Moreover, cryptographic libraries like libsecp256k1 don’t support the anti-klepto protocol for Taproot yet. This protocol checks to see if your private key is being leaked through the digital signatures you make. Anti-klepto is available for the BitBox02 when making a Segwit transaction, however, it is currently not possible for Taproot transactions to have this same protection.
Taproot is still very new, which means early adopters may run into compatibility issues when trying to use it. For example, some exchanges might not support it yet, so you may not be able to receive coins from a certain exchange to a Taproot address. Furthermore, currently there is not a standard for how to create watch-only wallets for Taproot accounts. So simply importing your Taproot xPub into your preferred watch-only wallet may not work. However, as adoption of Taproot increases over time, these issues will eventually be resolved.
Using Taproot with the BitBox02
The Glärnisch update added support for Taproot to the BitBox02 and BitBoxApp. The BitBoxApp uses unified accounts, which means you don’t need to create a new account to start receiving a Taproot address. You can simply change the address type to “Taproot” during the receive screen in the BitBoxApp. Since “Taproot” is still very new and not widely supported yet, the default address format is Native Segwit.
The activation of Taproot signifies another milestone for Bitcoin development. It lays the foundation for scaling Bitcoin applications in a more efficient manner by reducing the amount of information required for complex bitcoin transactions, such as opening a lightning channel or a multisig transaction, while improving privacy by introducing Schnorr signatures and MAST to Bitcoin transactions.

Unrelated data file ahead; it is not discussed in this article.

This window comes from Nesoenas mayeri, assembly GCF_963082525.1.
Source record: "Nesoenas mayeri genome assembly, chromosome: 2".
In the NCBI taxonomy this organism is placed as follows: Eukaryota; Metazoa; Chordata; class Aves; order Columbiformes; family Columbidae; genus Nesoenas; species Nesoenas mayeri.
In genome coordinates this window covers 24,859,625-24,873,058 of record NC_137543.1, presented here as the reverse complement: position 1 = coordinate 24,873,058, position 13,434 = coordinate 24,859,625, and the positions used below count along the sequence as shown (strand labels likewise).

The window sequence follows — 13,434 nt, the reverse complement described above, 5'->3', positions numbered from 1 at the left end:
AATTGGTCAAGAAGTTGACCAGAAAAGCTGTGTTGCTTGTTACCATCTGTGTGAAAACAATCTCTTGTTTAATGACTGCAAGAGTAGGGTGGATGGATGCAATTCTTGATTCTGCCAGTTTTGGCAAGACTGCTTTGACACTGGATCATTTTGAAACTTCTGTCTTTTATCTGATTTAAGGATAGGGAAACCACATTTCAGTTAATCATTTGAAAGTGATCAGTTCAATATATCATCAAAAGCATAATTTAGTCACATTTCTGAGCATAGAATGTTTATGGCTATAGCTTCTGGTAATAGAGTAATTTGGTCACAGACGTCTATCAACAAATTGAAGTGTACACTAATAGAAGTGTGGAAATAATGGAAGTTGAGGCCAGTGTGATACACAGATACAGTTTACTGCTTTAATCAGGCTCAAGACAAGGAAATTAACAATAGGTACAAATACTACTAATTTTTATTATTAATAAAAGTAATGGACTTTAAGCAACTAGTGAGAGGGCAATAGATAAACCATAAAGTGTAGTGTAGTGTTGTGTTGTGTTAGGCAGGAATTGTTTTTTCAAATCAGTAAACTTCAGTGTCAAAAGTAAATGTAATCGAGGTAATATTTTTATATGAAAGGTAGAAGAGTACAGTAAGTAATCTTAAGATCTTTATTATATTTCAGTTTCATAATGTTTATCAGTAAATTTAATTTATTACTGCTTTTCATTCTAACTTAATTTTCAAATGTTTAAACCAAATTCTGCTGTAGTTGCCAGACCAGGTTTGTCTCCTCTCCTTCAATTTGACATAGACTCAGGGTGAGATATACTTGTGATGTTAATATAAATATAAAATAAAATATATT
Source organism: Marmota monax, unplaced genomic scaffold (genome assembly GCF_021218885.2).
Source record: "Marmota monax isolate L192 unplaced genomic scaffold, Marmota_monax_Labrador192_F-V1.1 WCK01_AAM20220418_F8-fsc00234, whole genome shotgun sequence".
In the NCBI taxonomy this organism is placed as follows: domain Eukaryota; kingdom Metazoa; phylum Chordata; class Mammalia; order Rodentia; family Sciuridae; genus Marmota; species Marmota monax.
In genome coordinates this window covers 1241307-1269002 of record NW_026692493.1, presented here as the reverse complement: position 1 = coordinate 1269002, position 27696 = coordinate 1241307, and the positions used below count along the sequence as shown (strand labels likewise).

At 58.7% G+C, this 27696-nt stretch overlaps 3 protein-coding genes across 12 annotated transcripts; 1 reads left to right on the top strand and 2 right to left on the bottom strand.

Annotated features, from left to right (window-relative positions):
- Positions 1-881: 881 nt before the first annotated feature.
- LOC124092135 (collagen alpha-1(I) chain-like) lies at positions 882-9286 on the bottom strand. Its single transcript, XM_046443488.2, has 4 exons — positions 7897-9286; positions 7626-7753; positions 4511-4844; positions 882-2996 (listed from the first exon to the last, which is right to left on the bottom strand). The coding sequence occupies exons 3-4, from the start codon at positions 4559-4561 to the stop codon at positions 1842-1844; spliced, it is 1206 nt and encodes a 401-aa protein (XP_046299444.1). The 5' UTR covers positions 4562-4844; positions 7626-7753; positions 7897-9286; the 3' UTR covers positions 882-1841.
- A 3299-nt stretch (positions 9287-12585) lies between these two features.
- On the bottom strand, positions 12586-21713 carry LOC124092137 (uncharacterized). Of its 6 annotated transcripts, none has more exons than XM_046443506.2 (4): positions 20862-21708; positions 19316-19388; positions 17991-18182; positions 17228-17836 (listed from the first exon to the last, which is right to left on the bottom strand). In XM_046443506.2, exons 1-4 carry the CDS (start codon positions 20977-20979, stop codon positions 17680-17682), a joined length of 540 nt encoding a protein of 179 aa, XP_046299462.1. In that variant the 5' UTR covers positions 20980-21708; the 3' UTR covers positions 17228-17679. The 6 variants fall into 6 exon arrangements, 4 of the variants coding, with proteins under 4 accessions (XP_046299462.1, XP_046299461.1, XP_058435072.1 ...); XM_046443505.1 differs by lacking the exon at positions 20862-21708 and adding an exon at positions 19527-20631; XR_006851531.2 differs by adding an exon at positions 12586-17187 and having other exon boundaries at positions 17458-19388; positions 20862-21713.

What is Taproot?
Taproot is an upgrade to the Bitcoin network. It improves on Bitcoin’s scripting capabilities allowing for Bitcoin applications to be built more efficiently while improving on privacy. It is a soft fork, meaning nodes running Bitcoin will need to upgrade in order to take advantage of the benefits of Taproot. However, older nodes will still be compatible with Taproot transactions.
Why use Taproot?
Taproot transactions use Schnorr signatures and Merkelized Abstract Syntax Trees (MAST). These technologies improve the efficiency and privacy of Bitcoin applications such as multisig and lightning channel transactions.
What are the disadvantages of Taproot?
Although Taproot has privacy and efficient benefits when it comes to complex transactions, such as ones with spending conditions, there are some downsides. Firstly, Taproot transactions for simple transactions can be more expensive than Segwit transactions. This is because, for simple transactions, Taproot transactions contain more data than an equivalent transaction using Segwit. However for complex transactions, such as multisig transactions, Taproot can be cheaper.
Is Taproot widely supported?
Taproot is still very new, which means you may run into compatibility issues when trying to use it. Exchanges might be slow to integrate it, so you may not be able to withdraw to a Taproot address from certain exchanges yet. Moreover, there currently is not a standard for how to import Taproot xPubs into a wallet to create a watch-only wallet. So you may not be able to create a watch-only wallet for a Taproot account with your preferred wallet yet. However, as adoption increases, these issues are expected to be resolved.
How does Taproot work with the BitBox02?
The BitBox02 and BitBoxApp support Taproot. Taproot was added in the Glärnisch update. The BitBoxApp uses unified accounts, which means you don’t need to create a new account to start receiving to a Taproot address. Simply change the address type to “Taproot” when receiving in the BitBoxApp.